San Luis Obispo
Ideal base for Hearst Castle
On Hwy-l, 189 miles South of San Jose/174 miles South of Santa Cruz. An ideal base for visiting Hearst Castle and a great place to be on a Thursday evening when the Farmer’s Market brings the town’s entire population to impromptu food stands along Higuera Street, San Luis Obispo grew up around Mission San Luis Obispo de Tolosa, founded by Junipera Serra in 1772.
The fifth of the 21 California missions, San Luis Obispo de Tolosa was the first to acquire thick adobe walls and a red-tiled roof, necessary alterations if it were to withstand attempts by Native Americans – often forcibly co-opted as mission labour – to burn it down. Falling into disrepair after secularization, extensive restoration has brought the mission back to something approaching its Spanish-era appearance. Inside, though, only the mildly atmospheric chapel and a museum with a copious stock of Native American arrowheads and handicrafts make the token admission fee worth paying.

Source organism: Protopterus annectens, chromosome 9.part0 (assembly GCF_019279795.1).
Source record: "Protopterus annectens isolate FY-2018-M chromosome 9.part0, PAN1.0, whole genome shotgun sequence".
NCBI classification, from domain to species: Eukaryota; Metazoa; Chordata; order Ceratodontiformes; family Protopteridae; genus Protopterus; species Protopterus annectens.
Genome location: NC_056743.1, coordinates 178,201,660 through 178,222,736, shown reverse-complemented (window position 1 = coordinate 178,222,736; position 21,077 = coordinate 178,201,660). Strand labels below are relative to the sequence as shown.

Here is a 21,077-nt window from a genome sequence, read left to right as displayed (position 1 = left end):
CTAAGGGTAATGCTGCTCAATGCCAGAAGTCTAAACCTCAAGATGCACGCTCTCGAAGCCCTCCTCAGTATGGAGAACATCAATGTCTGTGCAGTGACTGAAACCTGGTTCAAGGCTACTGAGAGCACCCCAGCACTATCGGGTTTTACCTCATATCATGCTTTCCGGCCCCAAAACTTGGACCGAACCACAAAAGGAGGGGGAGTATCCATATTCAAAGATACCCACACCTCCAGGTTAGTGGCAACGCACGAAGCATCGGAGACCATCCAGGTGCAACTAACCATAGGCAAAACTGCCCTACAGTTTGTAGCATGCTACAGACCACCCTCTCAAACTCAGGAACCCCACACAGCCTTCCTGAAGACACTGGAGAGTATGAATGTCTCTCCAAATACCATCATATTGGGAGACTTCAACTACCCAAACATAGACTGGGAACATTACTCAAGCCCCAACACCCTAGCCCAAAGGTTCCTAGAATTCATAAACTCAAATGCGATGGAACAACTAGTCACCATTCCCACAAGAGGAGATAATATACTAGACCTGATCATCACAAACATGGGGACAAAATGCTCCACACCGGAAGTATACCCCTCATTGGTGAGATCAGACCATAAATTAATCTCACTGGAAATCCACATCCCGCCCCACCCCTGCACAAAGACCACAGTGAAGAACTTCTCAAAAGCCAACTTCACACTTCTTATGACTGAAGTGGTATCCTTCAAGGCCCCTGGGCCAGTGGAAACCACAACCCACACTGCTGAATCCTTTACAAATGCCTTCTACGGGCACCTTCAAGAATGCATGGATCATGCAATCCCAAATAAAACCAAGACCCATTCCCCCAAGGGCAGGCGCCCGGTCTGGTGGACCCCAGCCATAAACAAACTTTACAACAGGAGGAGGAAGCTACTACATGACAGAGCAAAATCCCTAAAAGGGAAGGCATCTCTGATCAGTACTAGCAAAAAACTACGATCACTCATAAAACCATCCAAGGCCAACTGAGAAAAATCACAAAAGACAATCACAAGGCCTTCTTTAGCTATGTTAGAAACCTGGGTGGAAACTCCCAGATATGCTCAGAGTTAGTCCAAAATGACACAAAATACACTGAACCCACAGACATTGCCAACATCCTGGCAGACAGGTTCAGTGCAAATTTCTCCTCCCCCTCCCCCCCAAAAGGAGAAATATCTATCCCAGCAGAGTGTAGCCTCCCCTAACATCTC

On the other hand, Mission Plaza, on which the mission stands, is a lively spot: set beside the small river creek which runs through the town, it’s a popular place for outdoor dining. Nearby at 969 Monterey St., the County Historical Museum (http://historycenterslo.org) puts the community’s past on show with the furnishings and knick-knacks of pioneer-period families; another historical marker is the redbrick Ah Louis General Store, 800 Palm St., the only reminder of a sizeable Chinese community which lived in San Luis Obispo during the late 1800s, mostly men employed in constructing the state’s first railways.
San Luis Obispo can also boast the world’s first motel, opened here in 1925 and currently a private residence, and (possibly) the world’s most kitsch hotel: the shocking-pink Madonna Inn, complete with more than a hundred tastelessly-themed rooms, beside Hwy-101 – (http://www.madonnainn.com)